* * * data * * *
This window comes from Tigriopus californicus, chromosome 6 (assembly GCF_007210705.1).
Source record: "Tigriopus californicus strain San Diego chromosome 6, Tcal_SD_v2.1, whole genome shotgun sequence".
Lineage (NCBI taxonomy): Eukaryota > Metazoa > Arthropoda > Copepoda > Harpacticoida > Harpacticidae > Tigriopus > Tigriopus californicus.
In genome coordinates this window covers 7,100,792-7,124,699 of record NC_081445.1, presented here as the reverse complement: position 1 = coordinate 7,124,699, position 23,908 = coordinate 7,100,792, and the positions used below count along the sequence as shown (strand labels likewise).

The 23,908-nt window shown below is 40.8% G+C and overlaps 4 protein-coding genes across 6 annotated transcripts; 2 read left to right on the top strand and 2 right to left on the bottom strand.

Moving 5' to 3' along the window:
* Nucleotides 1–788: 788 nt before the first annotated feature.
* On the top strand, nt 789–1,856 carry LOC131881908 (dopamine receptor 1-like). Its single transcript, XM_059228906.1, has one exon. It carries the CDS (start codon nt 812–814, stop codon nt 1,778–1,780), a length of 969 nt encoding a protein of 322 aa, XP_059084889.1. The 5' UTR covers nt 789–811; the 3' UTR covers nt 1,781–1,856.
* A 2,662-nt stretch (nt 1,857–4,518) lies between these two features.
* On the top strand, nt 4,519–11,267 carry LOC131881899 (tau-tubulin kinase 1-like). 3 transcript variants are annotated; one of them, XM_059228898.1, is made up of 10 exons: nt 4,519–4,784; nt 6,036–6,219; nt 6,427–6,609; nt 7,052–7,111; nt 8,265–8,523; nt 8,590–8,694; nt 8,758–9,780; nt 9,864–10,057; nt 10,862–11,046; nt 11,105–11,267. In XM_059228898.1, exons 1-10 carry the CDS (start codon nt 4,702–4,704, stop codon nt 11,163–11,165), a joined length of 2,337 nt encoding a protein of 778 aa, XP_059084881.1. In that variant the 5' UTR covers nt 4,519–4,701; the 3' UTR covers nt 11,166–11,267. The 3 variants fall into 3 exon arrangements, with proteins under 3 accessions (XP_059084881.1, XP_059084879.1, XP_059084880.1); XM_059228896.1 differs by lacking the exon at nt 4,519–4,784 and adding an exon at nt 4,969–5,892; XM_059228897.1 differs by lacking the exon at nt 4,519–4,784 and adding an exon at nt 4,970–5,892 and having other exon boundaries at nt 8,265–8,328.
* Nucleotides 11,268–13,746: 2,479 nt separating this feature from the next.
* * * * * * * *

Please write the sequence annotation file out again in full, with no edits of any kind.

This window comes from Tigriopus californicus, chromosome 6 (assembly GCF_007210705.1).
Source record: "Tigriopus californicus strain San Diego chromosome 6, Tcal_SD_v2.1, whole genome shotgun sequence".
Lineage (NCBI taxonomy): Eukaryota > Metazoa > Arthropoda > Copepoda > Harpacticoida > Harpacticidae > Tigriopus > Tigriopus californicus.
In genome coordinates this window covers 7,100,792-7,124,699 of record NC_081445.1, presented here as the reverse complement: position 1 = coordinate 7,124,699, position 23,908 = coordinate 7,100,792, and the positions used below count along the sequence as shown (strand labels likewise).

The 23,908-nt window shown below is 40.8% G+C and overlaps 4 protein-coding genes across 6 annotated transcripts; 2 read left to right on the top strand and 2 right to left on the bottom strand.

Moving 5' to 3' along the window:
* Nucleotides 1–788: 788 nt before the first annotated feature.
* On the top strand, nt 789–1,856 carry LOC131881908 (dopamine receptor 1-like). Its single transcript, XM_059228906.1, has one exon. It carries the CDS (start codon nt 812–814, stop codon nt 1,778–1,780), a length of 969 nt encoding a protein of 322 aa, XP_059084889.1. The 5' UTR covers nt 789–811; the 3' UTR covers nt 1,781–1,856.
* A 2,662-nt stretch (nt 1,857–4,518) lies between these two features.
* On the top strand, nt 4,519–11,267 carry LOC131881899 (tau-tubulin kinase 1-like). 3 transcript variants are annotated; one of them, XM_059228898.1, is made up of 10 exons: nt 4,519–4,784; nt 6,036–6,219; nt 6,427–6,609; nt 7,052–7,111; nt 8,265–8,523; nt 8,590–8,694; nt 8,758–9,780; nt 9,864–10,057; nt 10,862–11,046; nt 11,105–11,267. In XM_059228898.1, exons 1-10 carry the CDS (start codon nt 4,702–4,704, stop codon nt 11,163–11,165), a joined length of 2,337 nt encoding a protein of 778 aa, XP_059084881.1. In that variant the 5' UTR covers nt 4,519–4,701; the 3' UTR covers nt 11,166–11,267. The 3 variants fall into 3 exon arrangements, with proteins under 3 accessions (XP_059084881.1, XP_059084879.1, XP_059084880.1); XM_059228896.1 differs by lacking the exon at nt 4,519–4,784 and adding an exon at nt 4,969–5,892; XM_059228897.1 differs by lacking the exon at nt 4,519–4,784 and adding an exon at nt 4,970–5,892 and having other exon boundaries at nt 8,265–8,328.
* Nucleotides 11,268–13,746: 2,479 nt separating this feature from the next.